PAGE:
For much of 2019 I focused hard on reducing my reliance on big-tech, especially Google. While I had gone fairly far, I hit a few bumps in January that had me temporarily reversing some of my progress and putting my email, calendar and files storage back on Google for a bit. To make a long story short, the configuration and services I was running were requiring far more time than I had and simply weren’t sustainable for me or, should something happen to me, for my wife. Things had to change.
I spent much of February this year looking at ways to de-Google again and learned quite a bit in the process. First, much of my original problem had to do with how I was running the services I was using. In short, I had a corrupt file-system on the shared storage drive I was using that was causing all sorts of weird issues in pretty much every service I was using. In addition, running Mastodon on my own required a lot more power and time than I really wanted to deal with. It was, by far, my most needy service on a good day. With the disk problems I didn’t know I was having at the time it was pretty much unmanageable.
Today I’m happy to say I’ve managed to dump far more Google and big-tech from my life than I had even before January’s road blocks. While it’s all still a work in progress (I still have an Android phone, for example), I’m pretty happy with how far I’ve come.
Restarting My Own Services
The first major change I’ve done this time is I’ve restarted my own services with a few changes. Now I use both DigitalOcean backups as well as a few weekly scripts to ensure I have a regular off-site backup of all my servers. Last time around I was using Amazon S3 as a shared file store and it was what was costing me all my problems. I’m not doing that anymore. This time it’s just native storage and good backups and it all works so much better.
One thing I’m not self-hosting anymore is my Mastodon server. I’ve gone back to my own instance but, instead of dealing with it myself, I’m using mastohost to host it. For a price about the same as I was paying, the updates and other maintenance are now taken care of and it has been quite the weight off my shoulders.
Leaving Big Tech Behind Part II
First, there are a lot of services I don’t need to repeat from my previous post on the topic. Many of the services I had moved to last October I’ve gone back to. I won’t repeat those here. Instead, here’s a list of the remaining services and the changes from that post.
Google Assistant In the end, this is one service I simply didn’t need to replace. I bought physical switches for some of our Phillips Hue bulbs and they’re working great. If I want to listen to music, I simply start it with my phone or computer. If I want to set a timer I do it on my watch. Somehow I think we’ve forgotten how easy or simply unnecessary many of the tasks we rely on assistants for actually were. That was definitely my case here.
Google Keep -> NextCloud When I last wrote about leaving tech last year I had moved my notes to Standard Notes. In the end I found their apps more trouble than they were worth so I’ve since moved all my notes to NextCloud where I use the NextCloud Notes App on my phone and my normal text editors on Linux and Mac. It’s easy, agile and I can write all my notes in markdown which is a feature I’ve really come to appreciate as I’ve begun taking more and more notes for work and personal.
Google Domains/Hover -> Gandi I wanted to like Hover but they had real issues with any changes that needed to be made to contact information or anything else. At the recommendation of a few friends I gave Gandi a try and they’ve been one of the easiest registrars I’ve ever transferred a domain to. Granted I don’t have many that I maintain anymore but, for what I do have, I managed to move them to Gandi in less than an hour. That’s a record even for my modest collection.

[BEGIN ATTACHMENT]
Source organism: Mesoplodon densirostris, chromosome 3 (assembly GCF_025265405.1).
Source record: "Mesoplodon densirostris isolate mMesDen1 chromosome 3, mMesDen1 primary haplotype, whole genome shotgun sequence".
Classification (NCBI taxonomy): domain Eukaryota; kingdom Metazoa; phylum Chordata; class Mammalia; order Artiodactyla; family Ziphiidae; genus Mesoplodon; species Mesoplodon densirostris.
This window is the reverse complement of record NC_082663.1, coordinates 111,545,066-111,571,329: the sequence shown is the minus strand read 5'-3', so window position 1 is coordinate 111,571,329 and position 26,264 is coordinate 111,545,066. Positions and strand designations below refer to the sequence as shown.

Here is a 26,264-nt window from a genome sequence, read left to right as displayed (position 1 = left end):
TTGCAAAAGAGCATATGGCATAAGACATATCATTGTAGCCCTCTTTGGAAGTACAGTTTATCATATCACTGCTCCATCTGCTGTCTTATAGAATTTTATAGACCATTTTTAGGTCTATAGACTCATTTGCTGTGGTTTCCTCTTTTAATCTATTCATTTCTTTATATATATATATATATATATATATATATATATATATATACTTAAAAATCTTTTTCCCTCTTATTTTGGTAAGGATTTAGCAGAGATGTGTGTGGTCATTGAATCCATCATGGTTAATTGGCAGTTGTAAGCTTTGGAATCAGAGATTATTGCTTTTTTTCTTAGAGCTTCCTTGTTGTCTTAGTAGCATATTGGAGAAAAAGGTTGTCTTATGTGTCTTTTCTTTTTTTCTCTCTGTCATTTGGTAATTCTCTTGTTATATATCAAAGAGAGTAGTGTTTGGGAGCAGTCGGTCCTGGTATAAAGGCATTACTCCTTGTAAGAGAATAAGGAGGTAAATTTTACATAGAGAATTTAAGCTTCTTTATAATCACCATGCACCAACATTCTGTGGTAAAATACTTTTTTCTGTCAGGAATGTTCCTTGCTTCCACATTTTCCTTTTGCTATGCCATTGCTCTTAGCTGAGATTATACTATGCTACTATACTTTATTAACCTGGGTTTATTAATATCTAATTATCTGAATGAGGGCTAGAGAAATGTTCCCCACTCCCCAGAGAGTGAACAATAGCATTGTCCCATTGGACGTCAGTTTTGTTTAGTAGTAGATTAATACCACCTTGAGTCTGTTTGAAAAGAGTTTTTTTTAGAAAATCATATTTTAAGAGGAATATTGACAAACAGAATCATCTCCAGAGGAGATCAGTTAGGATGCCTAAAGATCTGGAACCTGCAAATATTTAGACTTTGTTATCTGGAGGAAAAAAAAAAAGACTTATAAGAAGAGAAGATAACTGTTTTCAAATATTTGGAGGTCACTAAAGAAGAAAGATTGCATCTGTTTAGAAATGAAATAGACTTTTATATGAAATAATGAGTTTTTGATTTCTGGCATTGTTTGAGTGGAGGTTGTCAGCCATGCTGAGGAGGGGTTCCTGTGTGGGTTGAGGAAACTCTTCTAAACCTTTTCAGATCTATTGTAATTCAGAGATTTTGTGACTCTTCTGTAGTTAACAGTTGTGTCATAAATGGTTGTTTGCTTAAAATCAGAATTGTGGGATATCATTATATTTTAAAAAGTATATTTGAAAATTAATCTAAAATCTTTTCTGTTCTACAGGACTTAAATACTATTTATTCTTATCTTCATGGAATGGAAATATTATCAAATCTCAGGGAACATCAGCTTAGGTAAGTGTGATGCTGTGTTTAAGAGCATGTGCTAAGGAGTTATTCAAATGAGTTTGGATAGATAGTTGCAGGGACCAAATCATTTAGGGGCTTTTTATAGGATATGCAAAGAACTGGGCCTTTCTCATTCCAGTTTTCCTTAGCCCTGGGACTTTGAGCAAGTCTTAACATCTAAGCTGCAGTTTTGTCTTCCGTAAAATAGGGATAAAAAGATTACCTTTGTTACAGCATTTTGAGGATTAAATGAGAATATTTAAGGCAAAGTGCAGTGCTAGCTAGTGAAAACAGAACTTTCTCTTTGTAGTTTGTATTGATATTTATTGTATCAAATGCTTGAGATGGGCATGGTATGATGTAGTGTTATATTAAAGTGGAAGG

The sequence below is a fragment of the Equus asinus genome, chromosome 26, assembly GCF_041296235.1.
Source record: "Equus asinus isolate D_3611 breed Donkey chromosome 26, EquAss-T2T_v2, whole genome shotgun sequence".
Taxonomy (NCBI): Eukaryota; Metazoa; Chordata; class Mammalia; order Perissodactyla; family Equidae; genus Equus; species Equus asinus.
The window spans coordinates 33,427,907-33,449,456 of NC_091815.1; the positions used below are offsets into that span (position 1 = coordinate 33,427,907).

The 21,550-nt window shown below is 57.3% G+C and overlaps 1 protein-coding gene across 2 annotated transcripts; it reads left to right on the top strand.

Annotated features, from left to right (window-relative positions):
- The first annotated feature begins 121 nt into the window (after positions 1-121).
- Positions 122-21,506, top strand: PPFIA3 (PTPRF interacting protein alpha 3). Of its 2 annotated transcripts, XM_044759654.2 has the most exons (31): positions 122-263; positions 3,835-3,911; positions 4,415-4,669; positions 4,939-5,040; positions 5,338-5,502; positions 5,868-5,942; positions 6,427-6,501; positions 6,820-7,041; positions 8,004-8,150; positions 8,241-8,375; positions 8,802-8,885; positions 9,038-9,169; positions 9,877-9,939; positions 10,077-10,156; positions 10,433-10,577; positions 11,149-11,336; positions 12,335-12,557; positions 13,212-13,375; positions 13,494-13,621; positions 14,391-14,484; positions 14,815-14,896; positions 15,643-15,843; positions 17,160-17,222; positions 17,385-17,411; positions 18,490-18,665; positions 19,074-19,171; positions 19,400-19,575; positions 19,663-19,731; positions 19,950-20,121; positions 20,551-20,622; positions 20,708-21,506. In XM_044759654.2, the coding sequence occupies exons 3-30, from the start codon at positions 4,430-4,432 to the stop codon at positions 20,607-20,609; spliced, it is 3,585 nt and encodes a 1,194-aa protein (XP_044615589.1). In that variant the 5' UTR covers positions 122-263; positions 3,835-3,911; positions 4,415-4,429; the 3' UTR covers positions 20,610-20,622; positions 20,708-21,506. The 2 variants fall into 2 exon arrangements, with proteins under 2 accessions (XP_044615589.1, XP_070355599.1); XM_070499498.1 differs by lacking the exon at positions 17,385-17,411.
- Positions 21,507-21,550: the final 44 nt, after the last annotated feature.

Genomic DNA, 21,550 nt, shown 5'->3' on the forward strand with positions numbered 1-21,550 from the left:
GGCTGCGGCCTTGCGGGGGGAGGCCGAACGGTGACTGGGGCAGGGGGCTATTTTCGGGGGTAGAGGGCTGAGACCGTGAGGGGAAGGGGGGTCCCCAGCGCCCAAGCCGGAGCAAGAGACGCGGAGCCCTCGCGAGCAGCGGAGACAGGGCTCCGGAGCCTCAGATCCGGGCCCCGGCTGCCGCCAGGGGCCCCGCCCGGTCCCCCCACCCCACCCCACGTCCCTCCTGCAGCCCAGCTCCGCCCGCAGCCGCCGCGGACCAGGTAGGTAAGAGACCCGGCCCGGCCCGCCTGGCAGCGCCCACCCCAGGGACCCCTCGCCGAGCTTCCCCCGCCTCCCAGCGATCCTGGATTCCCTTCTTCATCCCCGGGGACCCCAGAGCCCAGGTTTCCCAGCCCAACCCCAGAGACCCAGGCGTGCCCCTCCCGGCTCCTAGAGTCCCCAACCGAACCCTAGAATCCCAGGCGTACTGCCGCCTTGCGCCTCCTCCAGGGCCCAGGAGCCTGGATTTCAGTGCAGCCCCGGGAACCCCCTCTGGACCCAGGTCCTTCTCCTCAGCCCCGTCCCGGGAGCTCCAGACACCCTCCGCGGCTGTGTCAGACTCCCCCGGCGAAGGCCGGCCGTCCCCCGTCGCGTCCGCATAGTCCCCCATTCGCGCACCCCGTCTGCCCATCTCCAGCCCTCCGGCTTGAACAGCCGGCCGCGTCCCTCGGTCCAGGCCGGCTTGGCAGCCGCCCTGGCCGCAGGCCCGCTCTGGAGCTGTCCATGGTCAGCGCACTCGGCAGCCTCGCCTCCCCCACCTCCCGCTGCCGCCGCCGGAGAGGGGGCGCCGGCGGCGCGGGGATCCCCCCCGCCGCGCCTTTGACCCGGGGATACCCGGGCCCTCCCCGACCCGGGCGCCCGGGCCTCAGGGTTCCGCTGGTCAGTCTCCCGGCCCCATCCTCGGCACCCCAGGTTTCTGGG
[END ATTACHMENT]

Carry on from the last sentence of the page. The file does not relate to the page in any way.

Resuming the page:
YouTube TV -> Hulu We still have Netflix and Disney+ but we’ve replaced live TV with Hulu. They have a great channel lineup, including local news, for times like now where we’re home more than ever. I don’t know if we’ll keep live TV forever but, for now, we’re quite happy with the service from Hulu.
Google Fi -> Xfinity Mobile Fi was a hard service for us to leave because it simply worked. When Xfinity added support for our Pixel phones a few months ago though, we couldn’t resist. We use almost no mobile data so our entire phone bill each month is now less than $15. For the next time we leave the country I’ll just get a sim card. Problem solved.
Google Fi VPN/NordVPN -> Algo With VPNs I’m done trusting any service. Algo itself isn’t a service but a script that will spin up a VPN server on your own hosting. For less than we were paying on NordVPN I now have a super fast VPN running on DigitalOcean and with a static IP that I use to help further lock down my own servers and networks.
Amazon Prime -> Local Stores While not Google, another big-tech ecosystem I’ve wanted to leave for a while now is Amazon. Paying for their Prime service just made using them too easy. I’m happy to say I’ve finally dropped prime and we’re using local stores for as much as possible. If I absolutely need something, and it isn’t available locally, I can wait for it for a few days from Amazon. It’s amazing how much this has cut down our splurge purchases and how many great local places we’ve found for the rest.
For now I’m pretty happy with this. When I last wrote on leaving big-tech we were still stuck in Google Fi and relied all-too-much on Amazon for shopping. Dropping them has made a huge difference. I’m still on an Android phone, for now, until a worthy alternative is available but I use my phone so much less than I used to that it doesn’t really bother me. In an ideal world everything I own would be small-tech but I don’t think that world is possible in the foreseeable future. I’ve stopped worrying about it and just embraced doing what I can to make a world of sustainable small-tech possible.